Mexico has been the site of five police shootings dating back to 1995, tying it with the much larger population centers of Augusta and Auburn. Only Portland, Lewiston and Bangor — Maine’s largest cities — have seen police use deadly force more frequently in those 27 years.

Every police shooting prompts a review from the Maine attorney general’s office to determine whether the officer was justified in using deadly force. But the office hasn’t completed reviews for any of the three most recent shootings involving the Mexico Police Department. 

State law also requires that the shootings prompt internal reviews at the department that become public. But if the department has done them, it has not released them. The chief said there were no public documents available to share in response to a BDN request.

Three shootings 

Outside this apartment building on Roxbury Street in Mexico, seen Dec. 22, 2022, Daniel Tibbetts was shot three times by a Mexico police officer. Mexico, a town of about 2,700 people, has been the site of three police shootings since October 2021. Credit: Sawyer Loftus / BDN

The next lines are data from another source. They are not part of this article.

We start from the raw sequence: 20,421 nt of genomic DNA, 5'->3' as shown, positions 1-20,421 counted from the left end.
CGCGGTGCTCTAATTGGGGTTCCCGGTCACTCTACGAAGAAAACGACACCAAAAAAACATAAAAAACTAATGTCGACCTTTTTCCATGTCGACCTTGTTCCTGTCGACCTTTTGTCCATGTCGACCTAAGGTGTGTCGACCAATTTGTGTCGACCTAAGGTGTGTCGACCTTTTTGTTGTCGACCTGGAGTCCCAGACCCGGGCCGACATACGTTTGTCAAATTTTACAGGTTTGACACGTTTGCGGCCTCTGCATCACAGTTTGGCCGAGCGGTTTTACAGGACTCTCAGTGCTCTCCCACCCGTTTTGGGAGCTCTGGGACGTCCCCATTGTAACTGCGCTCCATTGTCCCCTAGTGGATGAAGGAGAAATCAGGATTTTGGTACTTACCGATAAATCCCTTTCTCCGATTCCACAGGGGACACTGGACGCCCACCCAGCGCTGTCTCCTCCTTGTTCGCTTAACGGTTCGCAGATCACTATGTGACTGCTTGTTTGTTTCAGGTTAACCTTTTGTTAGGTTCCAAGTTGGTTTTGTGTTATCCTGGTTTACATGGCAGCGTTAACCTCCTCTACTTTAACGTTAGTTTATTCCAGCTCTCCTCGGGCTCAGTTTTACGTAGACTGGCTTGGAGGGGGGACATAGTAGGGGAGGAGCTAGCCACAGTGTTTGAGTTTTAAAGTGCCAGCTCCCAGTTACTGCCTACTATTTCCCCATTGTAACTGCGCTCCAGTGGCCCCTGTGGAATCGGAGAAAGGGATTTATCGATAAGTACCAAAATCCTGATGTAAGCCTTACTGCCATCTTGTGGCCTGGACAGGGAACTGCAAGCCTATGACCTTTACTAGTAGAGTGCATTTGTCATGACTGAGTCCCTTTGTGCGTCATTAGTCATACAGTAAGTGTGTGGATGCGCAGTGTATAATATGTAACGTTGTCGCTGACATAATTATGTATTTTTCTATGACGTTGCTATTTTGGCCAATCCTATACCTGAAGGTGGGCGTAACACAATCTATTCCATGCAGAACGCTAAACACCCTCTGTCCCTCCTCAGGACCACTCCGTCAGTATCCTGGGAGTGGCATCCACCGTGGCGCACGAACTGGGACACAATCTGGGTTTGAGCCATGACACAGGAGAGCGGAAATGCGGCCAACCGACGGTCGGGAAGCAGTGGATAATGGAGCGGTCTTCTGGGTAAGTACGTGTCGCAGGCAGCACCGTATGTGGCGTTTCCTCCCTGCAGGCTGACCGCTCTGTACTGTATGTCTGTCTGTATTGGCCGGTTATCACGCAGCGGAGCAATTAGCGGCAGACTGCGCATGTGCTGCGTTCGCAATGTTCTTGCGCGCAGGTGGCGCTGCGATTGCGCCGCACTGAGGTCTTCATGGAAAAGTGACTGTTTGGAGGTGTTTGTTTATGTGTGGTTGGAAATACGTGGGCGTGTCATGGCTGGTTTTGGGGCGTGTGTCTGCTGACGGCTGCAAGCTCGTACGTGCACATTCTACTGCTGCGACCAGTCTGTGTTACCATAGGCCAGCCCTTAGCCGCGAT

Tibbetts was shot in October outside his Roxbury Road apartment by Mexico police Officer Dustin Broughton, who responded to a report of a domestic violence disturbance.

Less than two months before, on Aug. 31, Mexico police Lt. Derek MacDonald and Rumford police Officer Bradley Gallant shot Brandon Dearborn about a mile away in the Sun Valley Circle apartment complex. 

Like Tibbetts, Dearborn survived his encounter with the Mexico police.

Almost a year earlier, on Oct. 8, 2021, Matthew Marston, 29, died after Broughton shot him. The circumstances around Marston’s death still aren’t clear, but it is known that Broughton shot him on a stretch of U.S. Route 2 in neighboring Dixfield. However, the Maine medical examiner’s office ultimately determined his death to be a suicide. 

The attorney general’s office hasn’t released basic information about the circumstances that led up to the three shootings because it’s still completing its investigations.  

Because those reviews are pending, another state task force known as the Deadly Force Review Panel hasn’t completed its examination to determine whether police followed best practices. The panel can also suggest changes to police training or rules.

But Broughton and MacDonald have returned to regular duty, Mexico police Chief Roy Hodsdon confirmed. Gallant has also returned to duty for the Rumford police, according to Chief Tony Milligan.

The Bangor Daily News obtained video footage of all three shootings from the attorney general’s office through a public records request. But the footage, from police dashboard and body cameras, has been so significantly cut that they all last less than a minute and almost exclusively show the moment when Broughton and MacDonald fired their guns.